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There’s no one single, mystical thing you can do to make your church’s Facebook page reach more of your followers. 

Managing a Facebook page has become a frustratingly depressing task for many.  Facebook tweaked how it decides what’s interesting enough to appear in someone’s News Feed, reducing the reach of your page’s posts.  At the same time, it launched promoted posts, which are paid posts guaranteed to reach all of your fans.  The conclusion for many was if you’re not paying, Facebook is a waste of time.

It’s easy to make that conclusion.  I was at that place myself.  But like many things we do, managing a Facebook page isn’t easy.  You have to look at how all the features of Facebook work together and also understand the realities of how Facebook fits into your overall communication strategy.

  • You never reached all your fans.  Ever.  Sometimes it’s easier not knowing what’s really going on.  Facebook used to not tell you how many people saw your posts.  Once they did, folks started to realize their reach was less than what they thought.  But if they never showed the numbers today, would we still be in a hub-bub?  Yes, Facebook changes their algorithm and my gut tells me fewer people are seeing posts now than before, but it would be naive to think there was ever a time everyone saw what you’re doing.
  • No single post style will guarantee more exposure.  The traditional thought was posting pictures got you more exposure.  Recently, some are finding that text only posts are better performers.  The truth is: good content wins.  Brian Clark (no relation) did a little research of his own and found that pictures get more interaction (comments, likes, etc.) while text posts got more reach by ending up in more people’s News Feeds.  His conclusion: mix up what you post.  I agree.
  • Consistency matters.  Part of the Facebook algorithm is affinity.  How much has someone interacted with you in the past?  The more they do, the more likely they are to see your post in their feed.  So if you’re sporadic in your posting, it’s likely someone’s affinity for you will drop because they forget about you.  I can attest to this.  We see higher exposure for Church Juice Facebook posts when we’re regularly posting a variety of stuff throughout the week.  If we post nothing for a while, our exposure is less when we finally post something.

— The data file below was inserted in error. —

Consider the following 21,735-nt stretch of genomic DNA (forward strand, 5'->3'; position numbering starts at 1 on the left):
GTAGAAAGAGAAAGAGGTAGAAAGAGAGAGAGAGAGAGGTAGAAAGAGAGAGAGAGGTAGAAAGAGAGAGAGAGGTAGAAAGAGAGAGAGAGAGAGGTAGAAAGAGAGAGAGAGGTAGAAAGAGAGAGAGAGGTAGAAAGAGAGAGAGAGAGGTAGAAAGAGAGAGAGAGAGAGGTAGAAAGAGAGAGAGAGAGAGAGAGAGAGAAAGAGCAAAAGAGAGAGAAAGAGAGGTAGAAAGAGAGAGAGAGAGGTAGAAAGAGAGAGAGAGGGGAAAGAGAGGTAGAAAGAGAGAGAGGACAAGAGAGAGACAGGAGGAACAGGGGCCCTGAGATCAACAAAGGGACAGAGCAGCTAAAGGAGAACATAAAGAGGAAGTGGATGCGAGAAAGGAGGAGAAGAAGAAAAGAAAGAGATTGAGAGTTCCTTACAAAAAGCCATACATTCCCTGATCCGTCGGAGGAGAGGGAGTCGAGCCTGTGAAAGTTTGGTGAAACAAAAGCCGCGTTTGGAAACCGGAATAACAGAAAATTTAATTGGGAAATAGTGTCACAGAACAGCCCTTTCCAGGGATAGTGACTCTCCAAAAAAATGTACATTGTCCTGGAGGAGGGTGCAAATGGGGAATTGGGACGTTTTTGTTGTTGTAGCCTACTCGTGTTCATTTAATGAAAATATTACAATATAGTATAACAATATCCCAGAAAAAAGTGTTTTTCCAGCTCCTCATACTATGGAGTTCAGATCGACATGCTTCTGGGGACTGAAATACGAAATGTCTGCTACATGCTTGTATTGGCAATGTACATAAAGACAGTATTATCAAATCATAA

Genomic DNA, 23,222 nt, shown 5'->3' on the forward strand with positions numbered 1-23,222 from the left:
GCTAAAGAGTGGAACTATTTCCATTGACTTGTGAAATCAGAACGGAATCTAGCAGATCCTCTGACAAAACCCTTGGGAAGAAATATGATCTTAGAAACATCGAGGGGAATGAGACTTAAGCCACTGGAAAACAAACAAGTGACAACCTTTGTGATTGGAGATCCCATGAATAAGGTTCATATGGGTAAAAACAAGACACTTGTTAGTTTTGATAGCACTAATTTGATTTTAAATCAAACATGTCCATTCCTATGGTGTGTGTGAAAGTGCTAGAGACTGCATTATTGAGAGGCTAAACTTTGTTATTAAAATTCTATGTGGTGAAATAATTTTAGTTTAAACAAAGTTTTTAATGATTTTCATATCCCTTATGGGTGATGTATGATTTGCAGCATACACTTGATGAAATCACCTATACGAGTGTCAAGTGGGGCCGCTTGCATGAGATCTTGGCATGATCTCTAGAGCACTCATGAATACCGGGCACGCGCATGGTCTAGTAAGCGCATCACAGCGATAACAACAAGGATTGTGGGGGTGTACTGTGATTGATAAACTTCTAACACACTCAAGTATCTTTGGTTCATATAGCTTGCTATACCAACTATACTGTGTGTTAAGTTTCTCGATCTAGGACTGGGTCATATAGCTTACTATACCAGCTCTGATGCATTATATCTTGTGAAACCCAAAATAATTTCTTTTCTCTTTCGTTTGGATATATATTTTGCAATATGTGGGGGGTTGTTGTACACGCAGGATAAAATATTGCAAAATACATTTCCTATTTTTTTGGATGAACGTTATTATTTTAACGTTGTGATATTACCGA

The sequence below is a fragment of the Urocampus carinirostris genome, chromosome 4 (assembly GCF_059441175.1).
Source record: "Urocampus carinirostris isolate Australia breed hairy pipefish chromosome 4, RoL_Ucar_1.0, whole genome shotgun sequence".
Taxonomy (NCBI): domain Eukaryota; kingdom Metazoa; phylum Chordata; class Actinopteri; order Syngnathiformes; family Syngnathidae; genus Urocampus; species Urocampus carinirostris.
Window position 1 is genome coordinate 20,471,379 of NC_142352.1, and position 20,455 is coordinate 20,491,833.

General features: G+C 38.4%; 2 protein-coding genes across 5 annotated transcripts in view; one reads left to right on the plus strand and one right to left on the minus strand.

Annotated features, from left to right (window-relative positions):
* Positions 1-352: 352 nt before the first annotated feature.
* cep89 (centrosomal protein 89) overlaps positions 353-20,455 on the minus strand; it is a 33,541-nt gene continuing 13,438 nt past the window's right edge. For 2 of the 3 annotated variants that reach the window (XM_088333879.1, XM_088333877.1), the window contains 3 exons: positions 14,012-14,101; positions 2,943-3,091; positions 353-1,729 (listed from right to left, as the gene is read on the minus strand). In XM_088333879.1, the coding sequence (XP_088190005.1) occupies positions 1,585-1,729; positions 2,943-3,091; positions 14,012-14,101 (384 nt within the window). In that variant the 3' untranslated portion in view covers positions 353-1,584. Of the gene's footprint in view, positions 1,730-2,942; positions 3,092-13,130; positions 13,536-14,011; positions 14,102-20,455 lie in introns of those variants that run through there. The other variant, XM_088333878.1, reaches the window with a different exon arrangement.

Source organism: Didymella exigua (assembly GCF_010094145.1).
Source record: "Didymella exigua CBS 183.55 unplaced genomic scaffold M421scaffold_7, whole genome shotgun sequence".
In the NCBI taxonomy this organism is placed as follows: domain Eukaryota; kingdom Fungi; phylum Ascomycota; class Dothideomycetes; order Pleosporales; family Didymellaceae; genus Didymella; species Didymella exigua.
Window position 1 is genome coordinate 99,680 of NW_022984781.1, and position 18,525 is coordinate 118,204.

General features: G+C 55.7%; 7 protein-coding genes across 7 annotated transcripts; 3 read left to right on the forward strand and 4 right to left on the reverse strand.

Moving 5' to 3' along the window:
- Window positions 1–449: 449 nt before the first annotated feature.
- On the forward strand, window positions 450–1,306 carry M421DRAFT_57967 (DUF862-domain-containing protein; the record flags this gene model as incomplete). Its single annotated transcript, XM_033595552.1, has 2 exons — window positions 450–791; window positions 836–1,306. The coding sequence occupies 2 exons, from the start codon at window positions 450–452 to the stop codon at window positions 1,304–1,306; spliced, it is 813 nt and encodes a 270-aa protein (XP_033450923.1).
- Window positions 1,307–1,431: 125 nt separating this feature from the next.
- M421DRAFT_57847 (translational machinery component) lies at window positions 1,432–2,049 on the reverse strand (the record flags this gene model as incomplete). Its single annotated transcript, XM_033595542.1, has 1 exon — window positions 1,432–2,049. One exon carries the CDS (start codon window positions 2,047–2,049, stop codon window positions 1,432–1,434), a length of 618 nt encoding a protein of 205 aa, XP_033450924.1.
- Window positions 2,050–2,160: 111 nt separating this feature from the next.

• Your fans need to find value in your content.  The more people like, comment on or share what you’re doing, the better it is for your exposure.  Facebook is trying to filter content for people so they see only what they’re most likely to be interested in.   That’s why it’s so important to know your audience.  What are they looking for from you?  Check Insights to see what kind of posts and topics are getting more interaction.  Facebook isn’t a place where you have to share everything.  Post things that fill a need for your users.
  • Help your fans use the tools available to them.  I recently wrote about a couple of changes Facebook made to appease page managers.  There are three new features, but they all take some level of action from your fans.  When a user hovers over the “Liked” button on your page or your name in a post, they can choose to “Show in News Feed” or “Get Notifications.”  The first will make sure they get your stuff in the their feed and the second will send them a notification anytime you post something new.  The third feature Facebook added is the Pages Feed.  When someone clicks on that link, they only see stuff from Pages they like.  By the way, Facbeook says this feed is generated by an algorithm as well and doesn’t guarantee everything will be seen.
  • Understand Facebook for what it is.  There are people in your church who will love interacting with you on Facebook.  This may be the only way they stay connected.  But realize Facebook won’t reach everyone.  Ask yourself, “How does Facebook fit with everything else we’re doing in communications?”  Another key thing to understand is you may have to give Facebook money.  Not on every post.  But if there are big announcements or information you need everyone to see, it might be worth paying to promote that post your your fans.
  • Focus on areas where you do have more control.  You know what Facebook can’t touch?  Your website.  They also can’t filter who sees your weekly emails.  Spend the time making sure other communication outlets are the best they can be.   Facebook is a piece of a much bigger puzzle.

Getting the most out of Facebook is frustrating.  Things change.  There’s always something new to learn.  Facebook makes decisions we don’t like.  I will agree that it’s becoming harder to justify spending lots of resources on Facebook, but I’m not in the crowd ready to abandon it (yet).  The key is understanding Facebook for what it is and using it accordingly.

How does Facebook fit into your overall communication strategy?

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